Do I need to go through medical underwriting?
When applying for any type of financial protection, Life insurance, Critical Illness, or income protection. There may be a requirement to go through a process of medical underwriting.
What does medical underwriting involve?
Medical Underwriting often involves three main stages:
Why Is Medical Underwriting Used?
Medical underwriting is the process through which insurance companies assess your health status and risk factors before issuing a Critical Illness Insurance policy. If you have a certain tendency to certain conditions or have a chequered health history insurers need to be aware of this.
How Does Medical Underwriting Work?
When an individual applies for Life or Critical Illness Insurance, they are required to provide detailed information about their medical history, lifestyle, and any pre-existing conditions. Insurance companies may also request further more detailed information in the form of:
• General Practitioner Report (GPR) or Specific Medical Report (SMR): This is an overview of your current and past health so that insurers can quickly see if you’ve had previous treatment or symptoms that may make you a higher risk.
• Nurse Screening: This is a simple process of screening taking about half an hour. This is to determine your current health in more detail. Typically, a nurse will visit you at work, or home and take your blood pressure, height, weight and test to confirm your smoker status.
• Medical Examination: This is a more in-depth version of the nurse screening. Further tests may be taken for example an ECG, and further questioning about your and your family’s health history. This can take between 30 minutes and an hour.
How Do I know if I’m going to have to do further tests?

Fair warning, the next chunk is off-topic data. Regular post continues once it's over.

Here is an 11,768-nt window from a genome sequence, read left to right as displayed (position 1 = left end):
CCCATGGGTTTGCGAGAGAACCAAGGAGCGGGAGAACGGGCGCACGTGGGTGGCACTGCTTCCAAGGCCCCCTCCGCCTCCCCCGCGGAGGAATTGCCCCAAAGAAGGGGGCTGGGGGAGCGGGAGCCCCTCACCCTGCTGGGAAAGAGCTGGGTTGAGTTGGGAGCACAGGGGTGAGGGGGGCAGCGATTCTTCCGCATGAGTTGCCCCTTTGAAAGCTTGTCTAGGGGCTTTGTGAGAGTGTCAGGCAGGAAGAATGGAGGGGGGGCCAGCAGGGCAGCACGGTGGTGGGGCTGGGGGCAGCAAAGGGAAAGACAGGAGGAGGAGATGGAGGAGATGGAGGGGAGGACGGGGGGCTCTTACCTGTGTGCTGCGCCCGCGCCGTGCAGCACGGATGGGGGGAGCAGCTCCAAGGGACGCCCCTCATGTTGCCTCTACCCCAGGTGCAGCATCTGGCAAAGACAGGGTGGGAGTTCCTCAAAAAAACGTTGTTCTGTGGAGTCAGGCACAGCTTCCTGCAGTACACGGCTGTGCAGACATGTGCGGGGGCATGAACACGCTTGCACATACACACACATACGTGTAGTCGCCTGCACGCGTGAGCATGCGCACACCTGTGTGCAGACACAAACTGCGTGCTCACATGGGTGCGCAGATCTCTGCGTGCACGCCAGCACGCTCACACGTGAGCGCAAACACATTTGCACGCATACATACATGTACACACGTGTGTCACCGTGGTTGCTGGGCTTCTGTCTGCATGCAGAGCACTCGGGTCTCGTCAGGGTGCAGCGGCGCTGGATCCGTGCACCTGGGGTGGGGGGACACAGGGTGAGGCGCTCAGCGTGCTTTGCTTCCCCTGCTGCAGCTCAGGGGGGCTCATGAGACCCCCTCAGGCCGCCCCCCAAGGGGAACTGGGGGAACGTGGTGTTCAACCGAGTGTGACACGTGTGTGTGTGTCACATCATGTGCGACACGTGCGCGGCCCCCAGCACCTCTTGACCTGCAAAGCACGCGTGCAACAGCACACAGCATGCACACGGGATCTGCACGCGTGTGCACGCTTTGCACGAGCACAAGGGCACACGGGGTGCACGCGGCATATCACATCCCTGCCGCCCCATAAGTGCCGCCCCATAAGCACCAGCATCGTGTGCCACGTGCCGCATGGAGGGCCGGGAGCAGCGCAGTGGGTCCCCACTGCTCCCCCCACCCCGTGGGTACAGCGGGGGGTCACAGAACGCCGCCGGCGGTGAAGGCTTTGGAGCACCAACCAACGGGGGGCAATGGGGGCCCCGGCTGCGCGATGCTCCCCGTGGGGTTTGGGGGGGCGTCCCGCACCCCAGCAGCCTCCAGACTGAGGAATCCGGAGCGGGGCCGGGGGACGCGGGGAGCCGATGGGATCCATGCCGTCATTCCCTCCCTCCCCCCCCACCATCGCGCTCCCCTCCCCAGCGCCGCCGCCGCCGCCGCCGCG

Insurances have a sliding scale and depending on your age, at certain levels of cover, there are different degrees of examinations. Smaller policies of less than £100k for critical; illness or £400,000 for life insurance may not even require a standard GP report, although insures have discretion here.
Larger policies of £300-500k for critical illness or £1m for life insurance tend to require a full medical examination. The younger you are the higher these limits.
What Happens After This?
Once all the examinations have been undertaken the results are submitted to the insurance company’s underwriting team. They are responsible for taking your health and medical information and deciding whether you offer you insurance and if so whether it is subject to any exclusions or a ‘rating’ where the internet increases the monthly premium to reflect a higher risk.
The key factors that underwriters will look at are:
• Age: Older applicants may face higher premiums due to increased health risks.
• Medical History: Pre-existing conditions and family medical history play a significant role.
• Lifestyle: Factors like smoking, alcohol consumption, and occupation can affect underwriting.
• Medical Tests: Blood tests, imaging, and other medical tests may be required.
• Personal Habits: Health habits such as exercise and diet can impact underwriting decisions.
Importance of Full Disclosure
When applying for Critical Illness Insurance, it’s crucial to provide complete and accurate information during the underwriting process. Failing to disclose relevant medical history or lifestyle habits can result in policy cancellation or claim denial in the future. Honesty really is the best policy!